The saddest part of this particular story is probably that when the unnamed teacher was interviewed about her finds, she sounded almost apologetic for having rescued the books from the trash. She explained to the journalist that “it just seemed awful to throw them away” and that taking them home for her grandchildren was “better than seeing them go to waste.” Perhaps the biggest problem, when it comes to books in the trash, is that people are so squeamish about dumpster diving. Even the few who salvage books from trash bags often later feel the need to ask forgiveness for their good deeds.


When Rebecca Rego Barry wrote her Rare Books Uncovered: True Stories of Fantastic Finds in Unlikely Places, she included 52 stories into the volume, gathered from fellow collectors and book dealers whom she had gotten to know over the years. Of all these stories, however, only one involves a book that was literally found in the trash. Even then, the book in question, a rare 1920s driving manual for New Yorkers, is not quite as “fantastic” as many of the other highlighted finds.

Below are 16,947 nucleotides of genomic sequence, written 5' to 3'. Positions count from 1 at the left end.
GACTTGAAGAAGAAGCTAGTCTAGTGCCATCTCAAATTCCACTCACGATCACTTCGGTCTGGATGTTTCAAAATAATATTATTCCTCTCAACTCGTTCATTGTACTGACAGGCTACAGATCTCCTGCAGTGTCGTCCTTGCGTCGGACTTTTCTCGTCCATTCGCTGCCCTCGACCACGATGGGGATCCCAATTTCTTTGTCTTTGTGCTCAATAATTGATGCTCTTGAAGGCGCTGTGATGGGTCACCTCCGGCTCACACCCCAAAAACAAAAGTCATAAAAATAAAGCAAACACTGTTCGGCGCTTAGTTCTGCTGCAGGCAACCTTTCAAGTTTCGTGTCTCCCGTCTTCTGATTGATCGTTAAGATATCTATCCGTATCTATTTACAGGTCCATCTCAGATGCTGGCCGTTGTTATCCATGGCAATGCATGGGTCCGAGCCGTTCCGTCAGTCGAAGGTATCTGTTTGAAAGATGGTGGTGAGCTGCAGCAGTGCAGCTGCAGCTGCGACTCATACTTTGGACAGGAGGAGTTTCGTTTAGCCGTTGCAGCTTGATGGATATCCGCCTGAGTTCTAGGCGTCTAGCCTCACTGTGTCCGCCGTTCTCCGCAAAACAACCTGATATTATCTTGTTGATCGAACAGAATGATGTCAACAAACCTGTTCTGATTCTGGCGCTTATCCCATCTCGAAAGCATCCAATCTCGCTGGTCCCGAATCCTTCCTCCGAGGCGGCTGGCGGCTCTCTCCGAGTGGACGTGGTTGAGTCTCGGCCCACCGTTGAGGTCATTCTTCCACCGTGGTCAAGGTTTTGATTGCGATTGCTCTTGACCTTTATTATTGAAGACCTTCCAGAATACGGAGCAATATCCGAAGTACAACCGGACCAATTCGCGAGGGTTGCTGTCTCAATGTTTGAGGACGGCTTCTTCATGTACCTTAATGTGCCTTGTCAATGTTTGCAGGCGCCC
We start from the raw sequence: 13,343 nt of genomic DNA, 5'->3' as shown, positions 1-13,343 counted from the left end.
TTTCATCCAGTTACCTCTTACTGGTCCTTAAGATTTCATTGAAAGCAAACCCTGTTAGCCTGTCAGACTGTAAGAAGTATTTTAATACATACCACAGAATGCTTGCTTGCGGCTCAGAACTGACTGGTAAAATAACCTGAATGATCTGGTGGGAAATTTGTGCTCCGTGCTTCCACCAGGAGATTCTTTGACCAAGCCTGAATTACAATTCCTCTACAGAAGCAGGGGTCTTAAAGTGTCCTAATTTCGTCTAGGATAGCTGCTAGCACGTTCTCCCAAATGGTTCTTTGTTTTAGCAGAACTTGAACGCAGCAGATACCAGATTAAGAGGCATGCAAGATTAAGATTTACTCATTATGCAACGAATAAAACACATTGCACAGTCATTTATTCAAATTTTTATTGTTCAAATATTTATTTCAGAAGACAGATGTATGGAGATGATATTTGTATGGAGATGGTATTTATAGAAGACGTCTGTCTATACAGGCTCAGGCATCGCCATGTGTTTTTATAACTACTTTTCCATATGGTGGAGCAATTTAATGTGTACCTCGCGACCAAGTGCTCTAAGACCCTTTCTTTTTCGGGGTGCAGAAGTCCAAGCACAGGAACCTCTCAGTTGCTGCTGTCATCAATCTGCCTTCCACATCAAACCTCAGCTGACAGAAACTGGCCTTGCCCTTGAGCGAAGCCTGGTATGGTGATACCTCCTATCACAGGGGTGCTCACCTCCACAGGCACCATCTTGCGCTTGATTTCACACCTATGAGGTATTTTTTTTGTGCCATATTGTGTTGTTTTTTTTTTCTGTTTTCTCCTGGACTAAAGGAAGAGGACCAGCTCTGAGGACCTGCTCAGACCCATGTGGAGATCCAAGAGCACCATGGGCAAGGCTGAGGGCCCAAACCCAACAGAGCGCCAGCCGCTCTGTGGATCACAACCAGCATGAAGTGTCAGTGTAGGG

I was rather surprised by this omission, and I would like to use the opportunity here to publicly invite Ms Barry to focus a future volume entirely on books found and rescued from the trash. I’m certain that there are many stories similar to the four above that haven’t yet been published anywhere, in print or online. Admittedly, most antiquarian dealers are probably too haughty to sift through the trash themselves, but I’m sure each of them has now and then acquired a rare book that, according to the seller, had come from a dumpster. If such a collection of stories helped motivate some of its readers to take up dumpster diving, then that would be the biggest service to book collecting I can think of.

At the end of all this, the reader might ask whether I also have any similar stories of dumpster finds of my own. I definitely do, and at least one of them can compete with the four I have selected for the present post. However, I’ll probably use these stories for blog posts of their own – and I can’t post everything at once. Stay tuned!